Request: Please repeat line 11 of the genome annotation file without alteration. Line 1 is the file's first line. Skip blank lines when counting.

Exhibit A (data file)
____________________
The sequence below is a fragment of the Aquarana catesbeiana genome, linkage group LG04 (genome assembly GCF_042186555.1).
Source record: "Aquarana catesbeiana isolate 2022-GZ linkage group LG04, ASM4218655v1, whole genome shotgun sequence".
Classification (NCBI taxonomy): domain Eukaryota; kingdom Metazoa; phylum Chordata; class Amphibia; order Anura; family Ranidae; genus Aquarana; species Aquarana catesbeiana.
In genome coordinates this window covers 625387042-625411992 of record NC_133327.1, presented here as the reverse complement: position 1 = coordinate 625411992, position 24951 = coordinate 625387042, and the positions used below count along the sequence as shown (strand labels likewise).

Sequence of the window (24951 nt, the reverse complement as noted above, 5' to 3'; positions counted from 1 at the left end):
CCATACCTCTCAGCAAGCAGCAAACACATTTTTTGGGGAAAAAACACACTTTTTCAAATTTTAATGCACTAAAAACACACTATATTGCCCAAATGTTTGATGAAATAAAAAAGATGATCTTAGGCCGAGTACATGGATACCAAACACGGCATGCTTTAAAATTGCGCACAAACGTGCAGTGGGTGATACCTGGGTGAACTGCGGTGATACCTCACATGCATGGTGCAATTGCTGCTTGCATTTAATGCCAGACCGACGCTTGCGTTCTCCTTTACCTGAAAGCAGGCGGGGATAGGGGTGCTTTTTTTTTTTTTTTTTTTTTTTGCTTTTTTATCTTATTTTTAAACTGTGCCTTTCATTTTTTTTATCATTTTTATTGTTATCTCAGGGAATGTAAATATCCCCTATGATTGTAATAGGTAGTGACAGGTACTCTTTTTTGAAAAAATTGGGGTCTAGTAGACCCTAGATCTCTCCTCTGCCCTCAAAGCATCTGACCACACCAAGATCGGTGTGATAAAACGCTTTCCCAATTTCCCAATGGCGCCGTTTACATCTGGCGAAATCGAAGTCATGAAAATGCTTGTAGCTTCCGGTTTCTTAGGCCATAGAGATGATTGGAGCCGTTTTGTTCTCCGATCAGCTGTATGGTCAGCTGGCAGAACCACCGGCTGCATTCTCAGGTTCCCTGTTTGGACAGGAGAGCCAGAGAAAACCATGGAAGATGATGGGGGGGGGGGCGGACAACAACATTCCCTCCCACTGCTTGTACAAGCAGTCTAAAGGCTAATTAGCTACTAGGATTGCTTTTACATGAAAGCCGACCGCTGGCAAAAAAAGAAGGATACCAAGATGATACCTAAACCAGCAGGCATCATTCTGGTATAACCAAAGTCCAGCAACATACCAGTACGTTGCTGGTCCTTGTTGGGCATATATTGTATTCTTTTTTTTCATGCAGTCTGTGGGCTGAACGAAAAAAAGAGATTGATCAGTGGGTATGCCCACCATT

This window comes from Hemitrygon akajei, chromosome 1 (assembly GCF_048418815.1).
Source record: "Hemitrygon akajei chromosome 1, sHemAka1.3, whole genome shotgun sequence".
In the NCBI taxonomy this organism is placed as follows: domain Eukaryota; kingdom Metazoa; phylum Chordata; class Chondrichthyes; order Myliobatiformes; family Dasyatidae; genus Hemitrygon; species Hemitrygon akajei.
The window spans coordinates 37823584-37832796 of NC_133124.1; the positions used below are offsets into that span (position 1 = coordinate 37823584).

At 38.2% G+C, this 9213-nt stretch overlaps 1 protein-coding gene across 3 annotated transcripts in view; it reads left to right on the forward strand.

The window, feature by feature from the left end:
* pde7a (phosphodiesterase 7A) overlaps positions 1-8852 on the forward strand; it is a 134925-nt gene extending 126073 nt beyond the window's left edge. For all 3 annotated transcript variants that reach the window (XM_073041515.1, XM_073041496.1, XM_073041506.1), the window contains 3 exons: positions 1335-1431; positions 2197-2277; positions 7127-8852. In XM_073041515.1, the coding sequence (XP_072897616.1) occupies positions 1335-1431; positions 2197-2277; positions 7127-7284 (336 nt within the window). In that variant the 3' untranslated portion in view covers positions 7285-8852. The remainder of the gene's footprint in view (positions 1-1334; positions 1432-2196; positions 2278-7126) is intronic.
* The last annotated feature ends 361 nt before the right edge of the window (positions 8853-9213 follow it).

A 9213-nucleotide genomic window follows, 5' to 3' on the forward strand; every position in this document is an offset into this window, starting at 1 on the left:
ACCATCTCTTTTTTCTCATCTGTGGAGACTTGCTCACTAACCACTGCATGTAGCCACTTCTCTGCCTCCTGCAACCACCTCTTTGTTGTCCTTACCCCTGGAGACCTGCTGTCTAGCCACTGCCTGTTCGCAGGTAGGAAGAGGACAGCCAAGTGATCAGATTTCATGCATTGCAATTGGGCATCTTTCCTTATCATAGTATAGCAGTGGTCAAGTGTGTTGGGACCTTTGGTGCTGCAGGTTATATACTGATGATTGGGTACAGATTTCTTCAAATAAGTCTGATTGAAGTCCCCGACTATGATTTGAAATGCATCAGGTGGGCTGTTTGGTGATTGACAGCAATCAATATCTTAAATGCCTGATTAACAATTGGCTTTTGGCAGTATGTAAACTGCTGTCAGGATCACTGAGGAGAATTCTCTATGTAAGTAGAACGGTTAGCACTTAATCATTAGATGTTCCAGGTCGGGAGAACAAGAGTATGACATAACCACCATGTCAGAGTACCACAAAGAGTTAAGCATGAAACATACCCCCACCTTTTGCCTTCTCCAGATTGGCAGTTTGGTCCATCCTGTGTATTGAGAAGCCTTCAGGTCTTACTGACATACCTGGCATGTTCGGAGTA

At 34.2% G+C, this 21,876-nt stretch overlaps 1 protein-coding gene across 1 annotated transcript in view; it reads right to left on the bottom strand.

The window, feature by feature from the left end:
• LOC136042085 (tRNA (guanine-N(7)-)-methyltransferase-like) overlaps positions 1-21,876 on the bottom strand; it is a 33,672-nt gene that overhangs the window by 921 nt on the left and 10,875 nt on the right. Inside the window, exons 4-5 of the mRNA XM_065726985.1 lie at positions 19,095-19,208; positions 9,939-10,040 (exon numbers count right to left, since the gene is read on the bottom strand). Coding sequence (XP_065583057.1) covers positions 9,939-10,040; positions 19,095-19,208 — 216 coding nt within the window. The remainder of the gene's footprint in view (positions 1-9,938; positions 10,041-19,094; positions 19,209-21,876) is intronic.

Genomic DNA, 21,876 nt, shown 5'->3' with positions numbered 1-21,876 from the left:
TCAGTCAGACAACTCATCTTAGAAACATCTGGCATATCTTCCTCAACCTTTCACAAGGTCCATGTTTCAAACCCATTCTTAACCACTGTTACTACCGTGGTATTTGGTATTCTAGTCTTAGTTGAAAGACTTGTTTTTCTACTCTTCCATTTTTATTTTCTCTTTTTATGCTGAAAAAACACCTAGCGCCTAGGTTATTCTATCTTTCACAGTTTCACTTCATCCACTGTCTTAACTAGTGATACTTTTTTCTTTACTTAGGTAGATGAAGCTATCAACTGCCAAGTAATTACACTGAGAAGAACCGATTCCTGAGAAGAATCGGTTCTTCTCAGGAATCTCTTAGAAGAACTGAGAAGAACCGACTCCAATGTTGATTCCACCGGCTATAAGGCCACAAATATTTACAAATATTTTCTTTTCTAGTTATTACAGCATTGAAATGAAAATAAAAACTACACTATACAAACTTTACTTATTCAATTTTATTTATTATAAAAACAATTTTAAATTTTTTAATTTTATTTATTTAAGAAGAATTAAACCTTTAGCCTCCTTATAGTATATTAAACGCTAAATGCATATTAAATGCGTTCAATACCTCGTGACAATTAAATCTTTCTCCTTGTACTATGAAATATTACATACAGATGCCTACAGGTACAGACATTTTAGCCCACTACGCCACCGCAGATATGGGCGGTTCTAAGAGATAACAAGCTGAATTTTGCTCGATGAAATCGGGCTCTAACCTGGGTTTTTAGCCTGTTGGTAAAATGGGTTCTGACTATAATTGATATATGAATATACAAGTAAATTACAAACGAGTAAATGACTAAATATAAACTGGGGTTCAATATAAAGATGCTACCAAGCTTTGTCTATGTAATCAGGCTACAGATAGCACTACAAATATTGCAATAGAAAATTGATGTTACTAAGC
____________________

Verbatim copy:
At 38.2% G+C, this 9213-nt stretch overlaps 1 protein-coding gene across 3 annotated transcripts in view; it reads left to right on the forward strand.